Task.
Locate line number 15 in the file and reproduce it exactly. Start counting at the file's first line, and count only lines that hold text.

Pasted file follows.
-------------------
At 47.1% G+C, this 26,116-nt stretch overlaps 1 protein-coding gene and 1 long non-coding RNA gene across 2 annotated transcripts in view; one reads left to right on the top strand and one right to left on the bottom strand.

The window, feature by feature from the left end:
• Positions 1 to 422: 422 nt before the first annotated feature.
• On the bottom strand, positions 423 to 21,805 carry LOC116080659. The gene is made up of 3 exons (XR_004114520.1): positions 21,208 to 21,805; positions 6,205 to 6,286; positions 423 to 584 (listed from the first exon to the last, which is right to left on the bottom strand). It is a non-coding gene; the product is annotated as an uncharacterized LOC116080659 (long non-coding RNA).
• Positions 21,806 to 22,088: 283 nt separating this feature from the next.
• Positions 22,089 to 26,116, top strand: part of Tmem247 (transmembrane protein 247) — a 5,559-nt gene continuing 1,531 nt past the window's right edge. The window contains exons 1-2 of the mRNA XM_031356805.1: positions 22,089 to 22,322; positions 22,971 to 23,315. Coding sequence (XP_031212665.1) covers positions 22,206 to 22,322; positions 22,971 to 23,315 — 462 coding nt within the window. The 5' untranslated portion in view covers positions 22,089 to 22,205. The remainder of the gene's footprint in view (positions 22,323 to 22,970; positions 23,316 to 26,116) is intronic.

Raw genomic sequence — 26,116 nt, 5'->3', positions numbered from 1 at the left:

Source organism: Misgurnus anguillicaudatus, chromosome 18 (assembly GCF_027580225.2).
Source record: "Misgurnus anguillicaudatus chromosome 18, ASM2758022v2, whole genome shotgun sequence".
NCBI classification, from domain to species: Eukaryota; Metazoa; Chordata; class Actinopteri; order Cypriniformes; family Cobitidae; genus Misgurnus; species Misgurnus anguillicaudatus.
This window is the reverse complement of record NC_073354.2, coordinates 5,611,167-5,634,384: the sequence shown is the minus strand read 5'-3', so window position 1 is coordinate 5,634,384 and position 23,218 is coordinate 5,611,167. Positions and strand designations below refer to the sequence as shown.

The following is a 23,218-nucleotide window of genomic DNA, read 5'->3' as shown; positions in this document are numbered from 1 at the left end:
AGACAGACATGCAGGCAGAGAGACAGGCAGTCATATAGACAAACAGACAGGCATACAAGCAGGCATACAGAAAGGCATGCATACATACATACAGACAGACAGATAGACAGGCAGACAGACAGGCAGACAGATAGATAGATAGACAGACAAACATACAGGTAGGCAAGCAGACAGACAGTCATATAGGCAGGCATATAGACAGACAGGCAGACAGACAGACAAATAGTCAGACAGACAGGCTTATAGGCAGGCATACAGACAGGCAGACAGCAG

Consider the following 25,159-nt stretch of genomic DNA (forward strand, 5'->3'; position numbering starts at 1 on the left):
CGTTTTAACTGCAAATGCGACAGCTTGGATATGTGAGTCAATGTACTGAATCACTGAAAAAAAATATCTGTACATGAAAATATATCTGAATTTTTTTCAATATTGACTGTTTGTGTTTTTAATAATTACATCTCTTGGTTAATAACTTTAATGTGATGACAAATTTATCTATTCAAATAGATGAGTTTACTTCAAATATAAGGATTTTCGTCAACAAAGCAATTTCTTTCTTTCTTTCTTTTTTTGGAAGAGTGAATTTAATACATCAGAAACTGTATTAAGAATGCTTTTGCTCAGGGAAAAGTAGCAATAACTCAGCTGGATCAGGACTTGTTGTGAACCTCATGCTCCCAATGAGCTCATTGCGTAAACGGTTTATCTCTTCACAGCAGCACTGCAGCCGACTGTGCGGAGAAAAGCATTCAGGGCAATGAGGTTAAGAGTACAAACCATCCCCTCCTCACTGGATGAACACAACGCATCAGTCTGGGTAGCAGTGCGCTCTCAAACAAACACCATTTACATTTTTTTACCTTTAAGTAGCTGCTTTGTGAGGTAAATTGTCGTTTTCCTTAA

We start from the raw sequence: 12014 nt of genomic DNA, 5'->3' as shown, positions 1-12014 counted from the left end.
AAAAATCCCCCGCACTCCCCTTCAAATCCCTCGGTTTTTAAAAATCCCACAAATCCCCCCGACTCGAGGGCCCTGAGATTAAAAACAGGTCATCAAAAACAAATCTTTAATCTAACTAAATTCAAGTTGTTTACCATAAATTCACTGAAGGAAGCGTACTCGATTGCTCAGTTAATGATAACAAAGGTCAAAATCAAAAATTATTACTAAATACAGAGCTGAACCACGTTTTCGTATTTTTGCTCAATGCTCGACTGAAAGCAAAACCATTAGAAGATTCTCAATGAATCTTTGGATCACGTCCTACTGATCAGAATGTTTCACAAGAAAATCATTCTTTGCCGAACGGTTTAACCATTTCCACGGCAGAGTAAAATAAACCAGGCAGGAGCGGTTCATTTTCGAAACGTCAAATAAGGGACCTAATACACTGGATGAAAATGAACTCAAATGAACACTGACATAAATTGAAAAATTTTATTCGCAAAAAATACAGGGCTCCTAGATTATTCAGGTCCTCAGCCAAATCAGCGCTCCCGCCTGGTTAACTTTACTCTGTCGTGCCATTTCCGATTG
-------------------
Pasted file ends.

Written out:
CGTTTTAACTGCAAATGCGACAGCTTGGATATGTGAGTCAATGTACTGAATCACTGAAAAAAAATATCTGTACATGAAAATATATCTGAATTTTTTTCAATATTGACTGTTTGTGTTTTTAATAATTACATCTCTTGGTTAATAACTTTAATGTGATGACAAATTTATCTATTCAAATAGATGAGTTTACTTCAAATATAAGGATTTTCGTCAACAAAGCAATTTCTTTCTTTCTTTCTTTTTTTGGAAGAGTGAATTTAATACATCAGAAACTGTATTAAGAATGCTTTTGCTCAGGGAAAAGTAGCAATAACTCAGCTGGATCAGGACTTGTTGTGAACCTCATGCTCCCAATGAGCTCATTGCGTAAACGGTTTATCTCTTCACAGCAGCACTGCAGCCGACTGTGCGGAGAAAAGCATTCAGGGCAATGAGGTTAAGAGTACAAACCATCCCCTCCTCACTGGATGAACACAACGCATCAGTCTGGGTAGCAGTGCGCTCTCAAACAAACACCATTTACATTTTTTTACCTTTAAGTAGCTGCTTTGTGAGGTAAATTGTCGTTTTCCTTAA